8. Monsters Inc 3D (Dec 19)
In anticipation of next year's "Monster's University" and also in anticipation of knowing that having money is awesome, Disney-Pixar is re-releasing the 2002 classic "Monsters Inc" in 3D. The movie regrettably lost the Best Animated Film Oscar to "Shrek", but where is "Shrek'"s re-release in 3D, huh? HUH? The big question here is will this experiment in nostalgia meets modern technology lean more towards "The Lion King"'s thirty million dollar opening weekend success, or audiences' less than enthusiastic response to "Finding Nemo" returning to theaters?
7. Promised Land (Dec 28 NY, LA. wide Jan 4)
So remember that one time Matt Damon and John Krasinski got together to write a movie about fraking and had good friend Gus Van Sant pop in to direct it? It's safe to say many of us are a little befuddled yet excited by this partnership of two well known Hollywood cute-faces coming together to bring awareness to an issue through their art. The film, which also stars Frances McDormand, Rosemarie Dewitt and is-suddenly-in-everything Scoot McNairy, is about a natural gas company salesman (Damon) having his eyes opened about the dangers of fraking thanks to a small town resident (Krasinski).
6. Quartet (Dec 28 limited)
Dustin Huffman's directorial debut which has been popping up at film fests all throughout the fall is about a quartet of former opera singers reuniting at a home for retired musicians. One of them, played by Maggie Smith, natch, got all diva on the other three years ago, which means wackiness is afoot! The film has gotten exclusively glowing reviews, and should appeal to anyone who fell for earlier 2012 release "Best Exotic Marigold Hotel", a category that most certainly includes one Miss Me. Anything with Maggie Smith has to be the best. It's rule number one.
5. This is 40 (Dec 21)
The quasi sequel to "Knocked Up", focusing on the best part of that film, Paul Rudd and Leslie Mann's characters! The film takes a comedic (yet heartfelt, it's a Judd Apatow flick after all) look at married life in your early 40s and brings back not only Rudd and Mann but fittingly hilarious Apatow offspring Maude and Iris. Filling out the cast will be everyone funny ever, from Melissa McCarthy to Jason Segel to Albert Brooks to Chris O'Down to Lena Dunham…the list goes on and on. Early word is positive, despite minor complaints that the movie is too long, but again, it's a Judd Apatow flick, what do you expect?
4. The Hobbit: An Unexpected Journey (Dec 14)
THIS IS HAPPENING. Almost 10 years after "Return of the King" marked the first ever epic fantasy film to take home Best Picture at the Oscars, the start of a new Tolkien trilogy begins with this first installment of "The Hobbit", starring Martin Freeman as Bilbo and the returning Ian McKellan and Andy Serkis and Gandalf and Gollum, respectively. There is tons of controversy surrounding the film, whether in the form of animal cruelty, 48 fps, or the fact that that there will be roughly 8000 different ways of viewing it in theaters (okay more like 5-10), but at the end of the day, it's Peter Jackson returning to Middle Earth and so the movie's gotta rule at least a little bit.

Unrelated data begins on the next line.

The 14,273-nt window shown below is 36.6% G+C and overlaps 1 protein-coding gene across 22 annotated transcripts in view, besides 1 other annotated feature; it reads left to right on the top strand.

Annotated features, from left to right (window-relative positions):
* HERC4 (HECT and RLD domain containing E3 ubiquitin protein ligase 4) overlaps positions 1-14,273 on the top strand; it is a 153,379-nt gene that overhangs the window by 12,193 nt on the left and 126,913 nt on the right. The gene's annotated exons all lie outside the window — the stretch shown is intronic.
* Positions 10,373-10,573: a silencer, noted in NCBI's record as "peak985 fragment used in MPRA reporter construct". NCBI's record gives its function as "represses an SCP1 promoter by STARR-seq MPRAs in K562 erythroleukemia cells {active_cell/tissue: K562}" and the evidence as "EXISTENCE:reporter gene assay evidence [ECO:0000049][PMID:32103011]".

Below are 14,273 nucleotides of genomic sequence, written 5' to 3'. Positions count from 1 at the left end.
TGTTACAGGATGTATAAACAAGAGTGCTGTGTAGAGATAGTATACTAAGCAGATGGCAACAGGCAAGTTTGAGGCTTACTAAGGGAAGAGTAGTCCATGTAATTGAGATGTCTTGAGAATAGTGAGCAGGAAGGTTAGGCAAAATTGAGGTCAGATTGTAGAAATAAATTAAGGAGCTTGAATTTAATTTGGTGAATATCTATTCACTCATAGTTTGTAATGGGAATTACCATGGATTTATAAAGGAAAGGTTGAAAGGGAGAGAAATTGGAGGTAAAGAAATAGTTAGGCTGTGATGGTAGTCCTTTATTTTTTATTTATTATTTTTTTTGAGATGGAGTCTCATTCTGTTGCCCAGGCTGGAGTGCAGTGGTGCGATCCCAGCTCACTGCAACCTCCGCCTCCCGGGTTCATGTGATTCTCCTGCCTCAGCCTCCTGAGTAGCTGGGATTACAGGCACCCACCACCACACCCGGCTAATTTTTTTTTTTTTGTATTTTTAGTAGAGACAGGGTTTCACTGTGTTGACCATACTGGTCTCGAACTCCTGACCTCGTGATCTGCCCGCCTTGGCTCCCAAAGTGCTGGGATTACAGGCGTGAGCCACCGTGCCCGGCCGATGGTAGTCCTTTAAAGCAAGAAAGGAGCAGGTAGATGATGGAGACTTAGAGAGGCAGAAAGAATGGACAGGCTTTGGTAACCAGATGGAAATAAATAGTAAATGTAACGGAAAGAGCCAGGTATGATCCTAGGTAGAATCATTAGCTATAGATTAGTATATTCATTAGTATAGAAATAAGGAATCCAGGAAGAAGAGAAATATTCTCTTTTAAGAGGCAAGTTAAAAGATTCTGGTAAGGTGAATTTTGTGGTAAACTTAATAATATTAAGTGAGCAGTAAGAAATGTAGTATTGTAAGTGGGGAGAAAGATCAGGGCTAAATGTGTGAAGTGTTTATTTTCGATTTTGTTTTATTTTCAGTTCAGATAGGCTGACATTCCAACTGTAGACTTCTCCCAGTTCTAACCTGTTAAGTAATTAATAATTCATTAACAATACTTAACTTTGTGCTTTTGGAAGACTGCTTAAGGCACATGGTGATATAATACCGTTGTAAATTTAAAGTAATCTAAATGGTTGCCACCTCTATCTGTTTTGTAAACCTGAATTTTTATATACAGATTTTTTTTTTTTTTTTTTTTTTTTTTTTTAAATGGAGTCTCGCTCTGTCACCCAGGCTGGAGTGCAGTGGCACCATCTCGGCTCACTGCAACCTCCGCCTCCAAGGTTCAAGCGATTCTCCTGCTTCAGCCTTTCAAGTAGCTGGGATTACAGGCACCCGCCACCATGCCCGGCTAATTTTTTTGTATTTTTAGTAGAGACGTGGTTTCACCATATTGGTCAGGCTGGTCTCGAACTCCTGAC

3. Django Unchained (Dec 25)
Tarantino follows up the impeccable "Inglorious Bastards" with this freed slave takes revenge tale starring Jamie Foxx, Kerry Washington, Christoph Waltz and perhaps most excitingly, Leonardo DiCaprio exploring the scenery chewing side of the acting world. It has all of the hallmarks of classic Tarantino - violence, coarse language, smarts, quirks, great music and an array of interesting characters. The film hasn't screened yet, so there isn't much concrete Oscar buzz to speak of, but if it's as good as we all hope it will be….dark horse?
2. Les Miserables (Dec 25)
The current Oscar frontrunner for Best Picture, this adaptation of the musical from director Tom Hooper is almost perfect. The Best Supporting Actress win is Anne Hathaway's to lose for her gut wrenching portrayal of Fantine, and expect Hugh Jackman to be nominated for his first Oscar for holding. down. the. fort. as "yeah i sing for most of the movie, so what?!" badass Jean Valjean. When your weakest link not only has an Oscar, but was nominated two additional times, (here's looking at you, Russell Crowe), you know you've got something special on your hands. Don't be surprised when the heaving sobs come on - you're not the only one, and yes, it's fine to sing during the finale - if you can even manage to hold out until then. Plus, the film is peppered with nods to mega fans of the original London production in the form of visuals and actors, and Hooper's annoying tendency to shoot from the worst and/or closest angle possible seems as though it is starting to be curbed! Sort of!
1. Zero Dark Thirty (Dec 19 NY, LA. Wide Jan 11)
Otherwise known as "Kathryn Bigelow's Osama Bin Ladin movie" or "In which Jessica Chastain battles Jennifer Lawrence for a Best Actress Oscar" or "yeah, pundits, you totes forgot about this one, didn't you?!!?!!" The film, which doesn't open wide until next year, is a dramatization of the Navy SEAL Team 6 taking out Bin Laden, an event that took the world by storm in 2011. The action drama also features Joel Edgerton, Taylor Kinney, Mark Strong, Chris Pratt and a host of others. Early screenings immediately reminded Oscar talking heads that the film not only exists, but has a damn good chance at a Best Pic nod.